Tunnel collapse in weak rock masses occurs when the support pressure given by the installed support system is not adequate to sustain the weight of broken rock resulting from the excavation. Further, installation of support system will encounter great difficulty when the maximum allowable limit of strain before setting up the support is exceeded. This paper presents the results of numerical simulations in computer code FLAC to integrate the use of ground reaction curve and equilibrium strain approach for designing tunnel support system in a non-circular excavation. The equilibrium strain is used as one of the design tools because the final radial deformation of a supported tunnel occurs at the equilibrium between the support and the deforming ground, not at the time of support installation. The approach is demonstrated on a large cross-section road tunnel that is excavated through weak rock masses with varying qualities. Results from the FLAC model show that when the time to install support system is correctly estimated at the equilibrium strain εeq of 1%, the amount of vertical deformation and the extent of the plastic zone around the tunnel decrease significantly. This correct estimation is made possible with the help from the ground reaction curve (GRC). Moreover, as shown by the support capacity diagrams, the induced bending moment, axial and shear loads in the tunnel lining are well inside the strength envelopes of the support system with factor of safety > 1.5. Results from this research indicate that the integrated use of GRC and equilibrium strain approach can be used as a tool to achieve a reliable tunnel support design.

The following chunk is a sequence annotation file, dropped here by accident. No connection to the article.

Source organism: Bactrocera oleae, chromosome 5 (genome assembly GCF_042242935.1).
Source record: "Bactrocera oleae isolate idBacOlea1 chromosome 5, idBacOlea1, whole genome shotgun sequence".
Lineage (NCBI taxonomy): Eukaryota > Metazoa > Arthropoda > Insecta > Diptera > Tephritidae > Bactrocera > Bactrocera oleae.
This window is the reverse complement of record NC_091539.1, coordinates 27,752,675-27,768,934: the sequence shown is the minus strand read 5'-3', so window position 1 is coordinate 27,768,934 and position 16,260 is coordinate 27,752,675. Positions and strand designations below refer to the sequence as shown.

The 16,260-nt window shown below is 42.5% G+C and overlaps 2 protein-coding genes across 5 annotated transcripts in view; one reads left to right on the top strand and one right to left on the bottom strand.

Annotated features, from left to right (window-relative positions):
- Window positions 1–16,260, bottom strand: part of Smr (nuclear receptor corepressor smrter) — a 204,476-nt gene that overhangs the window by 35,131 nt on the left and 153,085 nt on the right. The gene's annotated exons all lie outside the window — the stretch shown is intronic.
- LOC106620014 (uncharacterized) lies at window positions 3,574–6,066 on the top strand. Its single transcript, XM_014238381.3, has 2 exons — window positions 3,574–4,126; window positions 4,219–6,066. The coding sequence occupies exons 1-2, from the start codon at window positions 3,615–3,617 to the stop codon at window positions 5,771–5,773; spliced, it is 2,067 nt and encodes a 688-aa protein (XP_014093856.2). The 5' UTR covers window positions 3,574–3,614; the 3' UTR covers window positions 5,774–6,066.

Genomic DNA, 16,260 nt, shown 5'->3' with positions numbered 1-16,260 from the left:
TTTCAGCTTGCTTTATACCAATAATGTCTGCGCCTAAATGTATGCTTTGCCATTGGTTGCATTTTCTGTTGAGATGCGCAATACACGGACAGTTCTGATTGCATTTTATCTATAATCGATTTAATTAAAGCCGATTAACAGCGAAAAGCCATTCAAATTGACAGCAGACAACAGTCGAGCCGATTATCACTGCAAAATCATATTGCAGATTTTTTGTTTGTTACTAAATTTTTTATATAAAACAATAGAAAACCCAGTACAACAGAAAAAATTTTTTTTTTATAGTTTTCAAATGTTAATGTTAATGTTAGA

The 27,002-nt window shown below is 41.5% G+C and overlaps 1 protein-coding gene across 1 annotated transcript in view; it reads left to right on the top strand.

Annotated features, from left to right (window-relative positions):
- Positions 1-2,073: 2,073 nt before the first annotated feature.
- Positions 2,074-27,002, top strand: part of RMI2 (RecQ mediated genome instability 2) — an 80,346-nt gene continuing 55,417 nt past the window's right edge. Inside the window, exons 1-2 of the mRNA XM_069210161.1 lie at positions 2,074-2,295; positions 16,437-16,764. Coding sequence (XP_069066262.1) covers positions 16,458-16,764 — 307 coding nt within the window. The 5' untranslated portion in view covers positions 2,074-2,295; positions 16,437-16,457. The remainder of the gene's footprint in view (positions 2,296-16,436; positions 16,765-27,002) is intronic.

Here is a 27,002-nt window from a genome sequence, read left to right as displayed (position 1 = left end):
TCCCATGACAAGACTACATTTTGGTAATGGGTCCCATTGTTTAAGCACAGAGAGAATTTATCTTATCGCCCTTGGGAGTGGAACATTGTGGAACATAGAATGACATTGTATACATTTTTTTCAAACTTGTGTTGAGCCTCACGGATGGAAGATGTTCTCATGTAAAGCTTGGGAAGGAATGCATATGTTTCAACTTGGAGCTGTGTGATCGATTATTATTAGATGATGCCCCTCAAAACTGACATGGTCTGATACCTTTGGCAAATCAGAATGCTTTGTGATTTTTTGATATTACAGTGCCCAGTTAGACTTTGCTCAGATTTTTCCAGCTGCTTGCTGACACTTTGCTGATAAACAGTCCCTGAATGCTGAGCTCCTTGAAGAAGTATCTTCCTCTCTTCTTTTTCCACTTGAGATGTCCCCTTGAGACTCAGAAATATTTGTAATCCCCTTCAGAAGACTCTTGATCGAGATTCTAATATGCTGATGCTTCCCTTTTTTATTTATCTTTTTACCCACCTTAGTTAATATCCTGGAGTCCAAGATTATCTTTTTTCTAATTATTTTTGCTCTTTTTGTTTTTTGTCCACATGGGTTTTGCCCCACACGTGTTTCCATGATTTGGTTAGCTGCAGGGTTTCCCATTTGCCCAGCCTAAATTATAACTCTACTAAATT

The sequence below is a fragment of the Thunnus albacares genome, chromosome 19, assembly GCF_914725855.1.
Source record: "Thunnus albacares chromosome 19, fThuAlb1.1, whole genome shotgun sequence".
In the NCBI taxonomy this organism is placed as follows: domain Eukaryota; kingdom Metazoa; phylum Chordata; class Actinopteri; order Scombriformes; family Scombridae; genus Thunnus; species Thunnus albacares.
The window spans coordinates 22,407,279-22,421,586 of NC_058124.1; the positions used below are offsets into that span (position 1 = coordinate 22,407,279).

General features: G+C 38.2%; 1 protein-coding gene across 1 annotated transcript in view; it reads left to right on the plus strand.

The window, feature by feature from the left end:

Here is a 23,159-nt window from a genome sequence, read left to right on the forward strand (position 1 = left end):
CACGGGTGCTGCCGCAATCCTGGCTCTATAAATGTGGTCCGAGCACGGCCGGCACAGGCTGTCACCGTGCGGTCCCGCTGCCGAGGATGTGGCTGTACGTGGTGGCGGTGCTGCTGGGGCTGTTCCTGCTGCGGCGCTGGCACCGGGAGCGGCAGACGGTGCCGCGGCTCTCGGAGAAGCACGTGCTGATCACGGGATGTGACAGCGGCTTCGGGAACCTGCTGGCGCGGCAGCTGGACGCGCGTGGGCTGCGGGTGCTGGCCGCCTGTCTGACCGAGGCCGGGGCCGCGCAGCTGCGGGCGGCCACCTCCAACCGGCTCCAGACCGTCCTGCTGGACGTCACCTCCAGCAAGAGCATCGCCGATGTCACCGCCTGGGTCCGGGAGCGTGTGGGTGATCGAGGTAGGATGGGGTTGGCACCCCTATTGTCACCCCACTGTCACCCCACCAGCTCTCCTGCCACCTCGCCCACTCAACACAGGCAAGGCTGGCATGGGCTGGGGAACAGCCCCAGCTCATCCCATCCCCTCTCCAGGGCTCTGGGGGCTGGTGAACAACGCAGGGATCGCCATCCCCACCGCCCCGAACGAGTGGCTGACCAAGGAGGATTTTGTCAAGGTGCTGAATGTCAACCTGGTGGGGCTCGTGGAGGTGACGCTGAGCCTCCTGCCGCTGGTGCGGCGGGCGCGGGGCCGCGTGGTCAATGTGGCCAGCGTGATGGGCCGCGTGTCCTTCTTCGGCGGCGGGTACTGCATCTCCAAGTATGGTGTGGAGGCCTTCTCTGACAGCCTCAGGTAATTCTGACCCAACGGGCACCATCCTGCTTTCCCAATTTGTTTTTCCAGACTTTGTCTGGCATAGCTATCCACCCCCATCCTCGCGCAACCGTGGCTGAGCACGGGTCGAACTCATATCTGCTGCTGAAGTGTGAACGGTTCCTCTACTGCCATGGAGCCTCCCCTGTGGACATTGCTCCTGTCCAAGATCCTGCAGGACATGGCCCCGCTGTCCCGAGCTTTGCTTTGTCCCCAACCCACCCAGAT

Designing a tunnel support system in weak rock masses must cope with the estimation of support pressure that is needed to stabilize the tunnel face and the newly-opened room behind the face. In this situation, collapse of the opening occurs when the support pressure given by the installed support system is not adequate to sustain the weight of broken rock resulting from the excavation. In particular, installation of support system will encounter great difficulty when the maximum allowable limit of strain before setting up the support is exceeded.
The so-called convergence-confinement method (CCM) has been a standard practice for evaluating the displacement behavior of a tunnel and to determine the required support pressure to control the convergence of the tunnel wall (Carranza-Torres and Fairhurst, 2000; Vlachopoulos and Diederichs, 2009; Prassetyo, 2017; Prassetyo and Gutierrez, 2018). The CCM consists of the ground reaction curve (GRC), the support reaction curve (SRC), and the longitudinal displacement curve (LDP). The GRC represents the relationship between the increasing radial displacement of the tunnel wall ur and the decreasing internal support pressure pi. The SRC represents the relationship between the increasing support pressure ps and the increasing radial displacement of the support us. The last component, the LDP, represents the radial displacement occurring along the longitudinal axis of the unsupported tunnel.